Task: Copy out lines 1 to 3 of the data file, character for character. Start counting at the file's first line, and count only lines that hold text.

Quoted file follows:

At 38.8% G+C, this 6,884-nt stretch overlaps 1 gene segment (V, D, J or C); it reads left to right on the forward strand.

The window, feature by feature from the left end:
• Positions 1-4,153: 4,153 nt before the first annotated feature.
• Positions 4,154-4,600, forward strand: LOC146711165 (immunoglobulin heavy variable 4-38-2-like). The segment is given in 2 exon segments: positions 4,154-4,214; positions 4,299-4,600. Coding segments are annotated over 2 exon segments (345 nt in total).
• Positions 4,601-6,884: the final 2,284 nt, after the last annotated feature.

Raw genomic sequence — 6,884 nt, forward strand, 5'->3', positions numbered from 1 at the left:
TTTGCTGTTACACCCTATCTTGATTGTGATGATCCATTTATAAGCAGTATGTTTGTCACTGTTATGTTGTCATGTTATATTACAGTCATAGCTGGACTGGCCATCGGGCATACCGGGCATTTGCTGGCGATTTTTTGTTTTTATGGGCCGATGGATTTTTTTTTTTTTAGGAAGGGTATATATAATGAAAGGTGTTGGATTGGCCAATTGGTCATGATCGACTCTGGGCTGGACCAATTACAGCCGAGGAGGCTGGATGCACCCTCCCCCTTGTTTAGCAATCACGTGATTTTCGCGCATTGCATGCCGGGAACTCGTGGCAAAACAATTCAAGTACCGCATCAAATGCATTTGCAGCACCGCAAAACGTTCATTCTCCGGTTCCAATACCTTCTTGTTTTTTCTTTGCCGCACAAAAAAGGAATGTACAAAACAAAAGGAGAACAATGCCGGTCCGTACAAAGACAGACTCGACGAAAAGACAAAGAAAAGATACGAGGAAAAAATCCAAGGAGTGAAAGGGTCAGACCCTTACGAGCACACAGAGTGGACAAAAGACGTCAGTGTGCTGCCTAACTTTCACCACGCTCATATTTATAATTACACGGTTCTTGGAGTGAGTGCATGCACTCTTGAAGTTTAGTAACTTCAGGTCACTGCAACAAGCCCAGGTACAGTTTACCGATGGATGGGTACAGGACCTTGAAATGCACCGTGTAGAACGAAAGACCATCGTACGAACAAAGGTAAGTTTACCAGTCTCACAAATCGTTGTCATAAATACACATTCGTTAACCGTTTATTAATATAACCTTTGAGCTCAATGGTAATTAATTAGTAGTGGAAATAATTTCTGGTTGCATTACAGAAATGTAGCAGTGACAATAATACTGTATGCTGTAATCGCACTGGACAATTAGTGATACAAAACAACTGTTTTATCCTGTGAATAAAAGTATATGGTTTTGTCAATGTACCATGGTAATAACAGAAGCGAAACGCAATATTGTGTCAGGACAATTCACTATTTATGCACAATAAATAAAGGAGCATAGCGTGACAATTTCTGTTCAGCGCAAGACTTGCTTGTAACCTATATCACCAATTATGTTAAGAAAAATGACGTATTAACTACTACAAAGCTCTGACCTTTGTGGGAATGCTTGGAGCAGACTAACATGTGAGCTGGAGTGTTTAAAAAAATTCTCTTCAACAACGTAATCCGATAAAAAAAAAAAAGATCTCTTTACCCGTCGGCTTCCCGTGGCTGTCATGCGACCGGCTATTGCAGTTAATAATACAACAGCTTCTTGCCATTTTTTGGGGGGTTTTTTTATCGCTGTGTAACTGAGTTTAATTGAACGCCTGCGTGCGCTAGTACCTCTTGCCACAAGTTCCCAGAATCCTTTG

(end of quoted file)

At 38.8% G+C, this 6,884-nt stretch overlaps 1 gene segment (V, D, J or C); it reads left to right on the forward strand.

The window, feature by feature from the left end:
• Positions 1-4,153: 4,153 nt before the first annotated feature.